"Breaking down barriers to online trade across Europe will improve consumer choice, increase investment, create jobs and spur economic growth. We're committed to playing our part," the firm said in a statement.
The new investigation is also likely to affect Apple, Facebook, Amazon, Twitter and Microsoft's Bing, among others.
The Computer & Communications Industry Association, which represents many of the large tech firms, has expressed concern.
"We support the overall recognition by European leaders that the internet is the way forward for Europe's economy and society," said the CCIA's vice president James Waterworth.
"However, there are several measures that threaten to undermine the stated goal of the digital single market to grow Europe's economy, replacing it with a re-regulation agenda.
"Existing measures to respond to problems online strike a balance between freedom of speech, commercial freedom and controlling infringing material. Extending a 'duty of care' could severely affect these freedoms," Mr Waterworth added.
Earlier in the year, President Obama also suggested that the EU sometimes took steps that deliberately discriminated against US tech firms, even if that was not the stated aim.
"Sometimes the European response here is more commercially driven than anything else," he told the news site Recode.
"Oftentimes what is portrayed as high-minded positions on issues sometimes is just designed to carve out some of their commercial interests."
In total, there are 16 separate aims set out in the digital single market strategy, which the EU says it wants to deliver by the end of 2016.
Other pledges include:
- Reducing restrictions on the "free flow of data". The Commission says some services are hampered by current rules that force firms to store files at specific data centres for reasons unrelated to protecting people's personal information.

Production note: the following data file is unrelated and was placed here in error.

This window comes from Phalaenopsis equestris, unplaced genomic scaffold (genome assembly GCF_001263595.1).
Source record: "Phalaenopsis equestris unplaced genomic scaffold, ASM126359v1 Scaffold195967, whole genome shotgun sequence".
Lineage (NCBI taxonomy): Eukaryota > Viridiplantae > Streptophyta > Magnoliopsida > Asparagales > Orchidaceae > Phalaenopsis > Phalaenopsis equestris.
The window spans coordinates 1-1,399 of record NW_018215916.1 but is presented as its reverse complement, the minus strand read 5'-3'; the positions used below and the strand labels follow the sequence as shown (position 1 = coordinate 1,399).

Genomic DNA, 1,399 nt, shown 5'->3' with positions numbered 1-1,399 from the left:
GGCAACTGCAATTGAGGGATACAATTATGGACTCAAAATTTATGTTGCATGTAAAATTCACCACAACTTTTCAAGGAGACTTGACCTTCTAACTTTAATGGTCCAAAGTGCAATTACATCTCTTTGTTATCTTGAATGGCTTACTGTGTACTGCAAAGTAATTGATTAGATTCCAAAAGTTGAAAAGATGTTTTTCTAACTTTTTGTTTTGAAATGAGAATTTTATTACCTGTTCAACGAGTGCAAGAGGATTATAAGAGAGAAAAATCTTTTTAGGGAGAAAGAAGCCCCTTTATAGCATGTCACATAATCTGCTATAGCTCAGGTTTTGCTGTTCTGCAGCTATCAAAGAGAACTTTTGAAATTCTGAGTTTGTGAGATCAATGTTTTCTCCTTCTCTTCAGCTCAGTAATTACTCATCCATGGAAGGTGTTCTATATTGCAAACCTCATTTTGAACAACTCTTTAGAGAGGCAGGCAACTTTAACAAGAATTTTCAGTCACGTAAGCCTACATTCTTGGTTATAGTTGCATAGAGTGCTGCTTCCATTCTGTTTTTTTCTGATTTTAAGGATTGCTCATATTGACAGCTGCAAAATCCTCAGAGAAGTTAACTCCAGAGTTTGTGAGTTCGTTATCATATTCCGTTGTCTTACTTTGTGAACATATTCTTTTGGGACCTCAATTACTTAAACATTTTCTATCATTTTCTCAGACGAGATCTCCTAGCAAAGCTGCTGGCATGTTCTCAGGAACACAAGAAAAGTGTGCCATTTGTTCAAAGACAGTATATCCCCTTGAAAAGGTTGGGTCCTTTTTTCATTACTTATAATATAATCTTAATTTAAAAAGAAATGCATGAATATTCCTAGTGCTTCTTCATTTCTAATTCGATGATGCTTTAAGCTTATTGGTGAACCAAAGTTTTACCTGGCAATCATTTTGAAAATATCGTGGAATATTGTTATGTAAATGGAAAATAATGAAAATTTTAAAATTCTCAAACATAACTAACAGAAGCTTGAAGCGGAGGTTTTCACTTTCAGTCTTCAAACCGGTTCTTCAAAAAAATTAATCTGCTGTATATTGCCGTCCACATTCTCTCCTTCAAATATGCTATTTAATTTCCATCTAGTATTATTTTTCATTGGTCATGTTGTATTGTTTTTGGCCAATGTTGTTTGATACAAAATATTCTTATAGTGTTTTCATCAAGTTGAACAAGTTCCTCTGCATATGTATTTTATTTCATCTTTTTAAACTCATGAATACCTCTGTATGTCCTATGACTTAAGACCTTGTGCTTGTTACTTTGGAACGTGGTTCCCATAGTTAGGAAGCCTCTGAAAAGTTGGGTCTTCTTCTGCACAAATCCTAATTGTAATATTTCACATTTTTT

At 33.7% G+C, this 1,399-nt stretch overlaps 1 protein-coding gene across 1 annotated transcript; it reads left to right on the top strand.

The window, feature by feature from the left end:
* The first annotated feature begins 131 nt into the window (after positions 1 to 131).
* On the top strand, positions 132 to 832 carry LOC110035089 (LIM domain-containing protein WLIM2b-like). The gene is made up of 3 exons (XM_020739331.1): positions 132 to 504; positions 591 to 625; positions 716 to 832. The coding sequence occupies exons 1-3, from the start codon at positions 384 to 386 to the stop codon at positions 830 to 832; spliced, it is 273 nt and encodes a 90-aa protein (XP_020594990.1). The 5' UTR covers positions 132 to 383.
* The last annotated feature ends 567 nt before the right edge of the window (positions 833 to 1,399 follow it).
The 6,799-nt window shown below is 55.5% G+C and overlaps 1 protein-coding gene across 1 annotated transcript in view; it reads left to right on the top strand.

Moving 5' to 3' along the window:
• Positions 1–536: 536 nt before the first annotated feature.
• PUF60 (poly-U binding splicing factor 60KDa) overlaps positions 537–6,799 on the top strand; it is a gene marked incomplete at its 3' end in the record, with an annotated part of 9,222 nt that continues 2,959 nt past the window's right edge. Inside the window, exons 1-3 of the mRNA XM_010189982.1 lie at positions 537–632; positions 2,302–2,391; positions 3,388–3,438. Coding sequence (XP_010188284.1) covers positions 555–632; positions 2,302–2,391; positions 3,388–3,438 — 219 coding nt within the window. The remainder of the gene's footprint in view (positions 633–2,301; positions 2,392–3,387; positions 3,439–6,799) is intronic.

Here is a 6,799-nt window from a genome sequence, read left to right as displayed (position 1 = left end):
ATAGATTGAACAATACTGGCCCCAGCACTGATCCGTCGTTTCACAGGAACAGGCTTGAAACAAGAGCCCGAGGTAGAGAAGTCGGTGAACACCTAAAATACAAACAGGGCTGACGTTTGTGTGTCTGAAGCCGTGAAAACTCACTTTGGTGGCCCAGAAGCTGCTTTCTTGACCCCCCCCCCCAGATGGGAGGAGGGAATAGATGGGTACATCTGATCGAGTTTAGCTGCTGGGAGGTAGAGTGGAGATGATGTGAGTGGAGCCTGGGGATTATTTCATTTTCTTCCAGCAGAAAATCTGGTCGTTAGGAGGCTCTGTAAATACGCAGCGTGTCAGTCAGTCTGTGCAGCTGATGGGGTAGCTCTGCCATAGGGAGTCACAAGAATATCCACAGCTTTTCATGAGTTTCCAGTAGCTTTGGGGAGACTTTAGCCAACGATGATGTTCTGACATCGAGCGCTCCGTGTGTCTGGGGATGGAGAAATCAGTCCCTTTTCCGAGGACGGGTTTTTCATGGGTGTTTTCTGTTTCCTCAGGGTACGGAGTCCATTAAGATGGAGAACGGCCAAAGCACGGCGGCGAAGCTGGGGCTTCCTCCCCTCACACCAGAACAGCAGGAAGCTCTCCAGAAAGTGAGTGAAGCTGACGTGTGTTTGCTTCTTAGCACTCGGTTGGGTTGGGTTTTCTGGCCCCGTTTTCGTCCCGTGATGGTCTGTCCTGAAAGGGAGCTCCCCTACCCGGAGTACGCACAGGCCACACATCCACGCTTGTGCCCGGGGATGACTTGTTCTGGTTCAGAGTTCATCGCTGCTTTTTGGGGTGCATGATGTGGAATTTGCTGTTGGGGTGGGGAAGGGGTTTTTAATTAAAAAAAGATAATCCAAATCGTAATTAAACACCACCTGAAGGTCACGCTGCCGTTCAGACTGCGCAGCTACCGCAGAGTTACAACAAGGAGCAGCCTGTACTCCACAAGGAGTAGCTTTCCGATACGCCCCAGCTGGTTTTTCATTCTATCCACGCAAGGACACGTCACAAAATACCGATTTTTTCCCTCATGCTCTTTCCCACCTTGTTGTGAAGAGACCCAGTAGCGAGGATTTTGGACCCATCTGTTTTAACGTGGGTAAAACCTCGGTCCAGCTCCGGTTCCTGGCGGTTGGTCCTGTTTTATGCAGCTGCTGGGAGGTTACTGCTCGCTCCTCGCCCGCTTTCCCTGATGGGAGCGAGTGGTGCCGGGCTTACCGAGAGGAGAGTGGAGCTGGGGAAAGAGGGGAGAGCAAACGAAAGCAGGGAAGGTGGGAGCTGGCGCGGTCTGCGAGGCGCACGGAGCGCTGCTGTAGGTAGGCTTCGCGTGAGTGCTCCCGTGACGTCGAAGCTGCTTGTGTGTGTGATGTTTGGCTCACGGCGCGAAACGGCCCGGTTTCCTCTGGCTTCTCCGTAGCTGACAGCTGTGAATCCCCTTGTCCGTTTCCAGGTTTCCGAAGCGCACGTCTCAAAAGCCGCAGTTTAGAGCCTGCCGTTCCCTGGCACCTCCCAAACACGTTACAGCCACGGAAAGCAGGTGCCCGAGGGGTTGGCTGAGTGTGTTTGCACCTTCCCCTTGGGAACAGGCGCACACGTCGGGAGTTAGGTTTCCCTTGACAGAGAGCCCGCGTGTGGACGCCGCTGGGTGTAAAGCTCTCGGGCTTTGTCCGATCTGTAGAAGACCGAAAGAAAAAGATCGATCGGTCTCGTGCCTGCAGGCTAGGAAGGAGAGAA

- An effort to offer EU shoppers similar rights when they buy goods online.
- Steps to cut the cost of cross-border parcel deliveries to help encourage shoppers to buy goods from online stores outside their own country.
- Measures to make it easier for businesses to handle different VAT sales taxes.
- Countries' adoption of compatible IT systems, so that businesses and members of the public only have to send in relevant data once, rather than submitting the same information multiple times to different government bodies.
Although the Commission has given itself less than two years to complete its plan, it could take significantly longer for Europe's citizens to experience the promised changes, since national governments and the European Parliament will also need to have their say.
The Commission is also working on separate measures to clarify the situation regarding net neutrality - rules governing if and when broadband and mobile network providers can discriminate between online services using their infrastructure.
A spokeswoman told the BBC more information about the EU's Building a Telecoms Single Market strategy would be released later this year.